Study: SA has high cy­ber­bul­ly­ing rate

Weekend Argus (Sunday Edition) - - NEWS - BULELWA PAYI

STUD­IES sug­gest many par­ents be­lieve not enough is be­ing done to re­duce the in­ci­dence of cy­ber­bul­ly­ing.

A re­cent Ip­sos Global Ad­vi­sor study was car­ried out in 28 coun­tries in­clud­ing South Africa and found even though aware­ness of cy­ber­bul­ly­ing had in­creased by 9% from 2011, the ma­jor­ity of par­ents be­lieved anti-bul­ly­ing mea­sures taken were in­suf­fi­cient.

The study de­fined cy­ber­bul­ly­ing as when a child or group of chil­dren un­der the age of 18 in­ten­tion­ally in­tim­i­date, of­fend, threaten or em­bar­rass an­other child or group of chil­dren, specif­i­cally through the use of in­for­ma­tion tech­nol­ogy.

South Africa was re­cently hit by chilling images and videos of chil­dren bul­ly­ing each other, which went vi­ral on so­cial me­dia.

Ac­cord­ing to the study – which was con­ducted on­line and there­fore rep­re­sented the views of those who reg­u­larly had ac­cess to the in­ter­net – South Africa ranked sec­ond-high­est in aware­ness of cy­ber­bul­ly­ing af­ter Swe­den and Italy.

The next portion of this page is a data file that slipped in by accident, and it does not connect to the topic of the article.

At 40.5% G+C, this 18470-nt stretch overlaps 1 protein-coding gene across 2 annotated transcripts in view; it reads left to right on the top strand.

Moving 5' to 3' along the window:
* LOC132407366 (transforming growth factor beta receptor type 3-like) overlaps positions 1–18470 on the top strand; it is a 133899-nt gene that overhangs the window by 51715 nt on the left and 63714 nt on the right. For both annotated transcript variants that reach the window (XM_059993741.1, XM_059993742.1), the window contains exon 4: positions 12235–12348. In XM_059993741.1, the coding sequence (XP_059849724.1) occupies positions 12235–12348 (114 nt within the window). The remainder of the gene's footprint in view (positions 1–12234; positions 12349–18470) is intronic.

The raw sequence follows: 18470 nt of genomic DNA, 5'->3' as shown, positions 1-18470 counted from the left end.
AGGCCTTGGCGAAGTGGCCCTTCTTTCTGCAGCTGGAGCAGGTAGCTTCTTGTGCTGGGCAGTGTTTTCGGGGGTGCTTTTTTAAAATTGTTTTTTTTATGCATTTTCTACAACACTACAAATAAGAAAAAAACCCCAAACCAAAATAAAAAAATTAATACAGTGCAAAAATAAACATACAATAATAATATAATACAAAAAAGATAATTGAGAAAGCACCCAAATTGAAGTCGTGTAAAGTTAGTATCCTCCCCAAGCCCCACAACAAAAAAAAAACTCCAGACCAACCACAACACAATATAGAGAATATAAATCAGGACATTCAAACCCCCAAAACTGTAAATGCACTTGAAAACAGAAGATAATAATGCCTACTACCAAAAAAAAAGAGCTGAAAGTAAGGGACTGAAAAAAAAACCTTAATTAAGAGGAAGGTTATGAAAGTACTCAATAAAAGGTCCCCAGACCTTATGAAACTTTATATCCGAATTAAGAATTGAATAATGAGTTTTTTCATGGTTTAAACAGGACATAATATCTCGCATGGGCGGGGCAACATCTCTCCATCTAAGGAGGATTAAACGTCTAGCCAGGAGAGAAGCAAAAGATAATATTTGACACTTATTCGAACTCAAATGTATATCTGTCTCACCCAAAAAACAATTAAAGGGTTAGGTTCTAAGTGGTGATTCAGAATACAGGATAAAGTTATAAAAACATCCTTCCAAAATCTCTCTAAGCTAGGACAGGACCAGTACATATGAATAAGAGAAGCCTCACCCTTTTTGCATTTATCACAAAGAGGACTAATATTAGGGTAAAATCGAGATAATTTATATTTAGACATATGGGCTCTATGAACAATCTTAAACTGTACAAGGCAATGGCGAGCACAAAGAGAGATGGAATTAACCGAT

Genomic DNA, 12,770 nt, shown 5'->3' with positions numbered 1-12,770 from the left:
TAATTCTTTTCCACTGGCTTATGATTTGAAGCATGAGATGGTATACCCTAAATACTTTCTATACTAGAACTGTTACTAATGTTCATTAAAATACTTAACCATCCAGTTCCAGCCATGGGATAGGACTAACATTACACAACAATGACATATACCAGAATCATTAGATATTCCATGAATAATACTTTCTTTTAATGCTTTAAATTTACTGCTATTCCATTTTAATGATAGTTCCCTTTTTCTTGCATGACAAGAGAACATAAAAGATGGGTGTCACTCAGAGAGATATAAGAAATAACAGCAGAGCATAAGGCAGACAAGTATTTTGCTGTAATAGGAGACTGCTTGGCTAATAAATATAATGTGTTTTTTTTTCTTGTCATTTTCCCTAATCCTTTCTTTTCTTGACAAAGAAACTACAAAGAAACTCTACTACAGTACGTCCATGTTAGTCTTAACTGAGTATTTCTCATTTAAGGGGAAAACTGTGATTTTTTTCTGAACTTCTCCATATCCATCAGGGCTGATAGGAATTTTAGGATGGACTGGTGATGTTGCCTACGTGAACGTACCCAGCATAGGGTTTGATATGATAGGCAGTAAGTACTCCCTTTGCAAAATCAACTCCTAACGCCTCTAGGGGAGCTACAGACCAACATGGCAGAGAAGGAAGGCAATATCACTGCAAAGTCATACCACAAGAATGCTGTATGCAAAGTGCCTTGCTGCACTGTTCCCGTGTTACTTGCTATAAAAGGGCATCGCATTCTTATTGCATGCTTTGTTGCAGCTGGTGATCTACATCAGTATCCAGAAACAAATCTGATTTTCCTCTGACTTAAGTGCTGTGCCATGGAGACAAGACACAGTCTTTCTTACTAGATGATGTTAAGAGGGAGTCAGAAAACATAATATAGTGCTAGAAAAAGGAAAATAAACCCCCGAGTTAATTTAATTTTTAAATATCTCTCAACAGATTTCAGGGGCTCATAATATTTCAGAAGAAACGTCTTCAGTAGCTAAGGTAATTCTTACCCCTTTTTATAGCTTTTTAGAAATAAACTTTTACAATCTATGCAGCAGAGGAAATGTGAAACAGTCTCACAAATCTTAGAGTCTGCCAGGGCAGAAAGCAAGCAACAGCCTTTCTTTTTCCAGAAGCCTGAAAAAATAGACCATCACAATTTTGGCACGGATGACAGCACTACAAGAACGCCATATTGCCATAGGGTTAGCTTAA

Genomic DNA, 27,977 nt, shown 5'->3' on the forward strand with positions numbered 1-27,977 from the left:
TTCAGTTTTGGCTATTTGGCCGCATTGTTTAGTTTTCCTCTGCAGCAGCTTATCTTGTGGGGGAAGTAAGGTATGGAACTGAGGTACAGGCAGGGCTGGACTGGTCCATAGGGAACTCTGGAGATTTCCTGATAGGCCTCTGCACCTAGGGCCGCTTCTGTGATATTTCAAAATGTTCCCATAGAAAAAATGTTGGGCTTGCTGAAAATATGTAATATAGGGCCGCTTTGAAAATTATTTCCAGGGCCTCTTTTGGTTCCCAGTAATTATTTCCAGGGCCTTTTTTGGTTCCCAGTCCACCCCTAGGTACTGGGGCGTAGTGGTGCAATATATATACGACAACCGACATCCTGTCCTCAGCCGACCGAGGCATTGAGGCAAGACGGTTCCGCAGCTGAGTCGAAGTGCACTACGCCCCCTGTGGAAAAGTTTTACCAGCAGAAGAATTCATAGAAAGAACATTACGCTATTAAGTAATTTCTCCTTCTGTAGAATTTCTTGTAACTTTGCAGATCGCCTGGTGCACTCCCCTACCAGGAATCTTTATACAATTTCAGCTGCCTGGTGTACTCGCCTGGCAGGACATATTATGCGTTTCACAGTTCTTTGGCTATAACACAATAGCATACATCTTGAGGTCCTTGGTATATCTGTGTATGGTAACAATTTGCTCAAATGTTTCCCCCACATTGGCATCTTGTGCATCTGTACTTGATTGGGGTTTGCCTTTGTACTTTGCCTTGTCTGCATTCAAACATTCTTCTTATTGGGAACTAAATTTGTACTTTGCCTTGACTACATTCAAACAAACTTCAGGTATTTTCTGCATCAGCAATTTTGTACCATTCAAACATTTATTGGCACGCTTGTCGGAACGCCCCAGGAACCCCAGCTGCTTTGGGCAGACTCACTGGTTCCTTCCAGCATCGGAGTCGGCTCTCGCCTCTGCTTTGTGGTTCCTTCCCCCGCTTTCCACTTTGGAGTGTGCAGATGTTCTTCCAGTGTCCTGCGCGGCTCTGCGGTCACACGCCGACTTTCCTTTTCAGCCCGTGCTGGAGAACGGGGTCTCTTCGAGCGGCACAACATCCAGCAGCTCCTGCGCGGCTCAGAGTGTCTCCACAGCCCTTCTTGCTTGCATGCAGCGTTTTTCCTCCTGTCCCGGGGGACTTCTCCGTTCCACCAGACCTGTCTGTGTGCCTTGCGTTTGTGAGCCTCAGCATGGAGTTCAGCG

South Africa showed the high­est preva­lence of cy­ber­bul­ly­ing, based on over half of par­ents know­ing a child in their com­mu­nity who suf­fered such abuse. The fig­ure showed an in­creased of 24% from 2011.

Of the South Africans sur­veyed, a quar­ter said their chil­dren had been cy­ber­bul­lied.

“We are a vul­ner­a­ble so­ci­ety and bul­lies ex­ploit the sit­u­a­tion,” said Mari Harris, pub­lic af­fairs head at Ip­sos SA.

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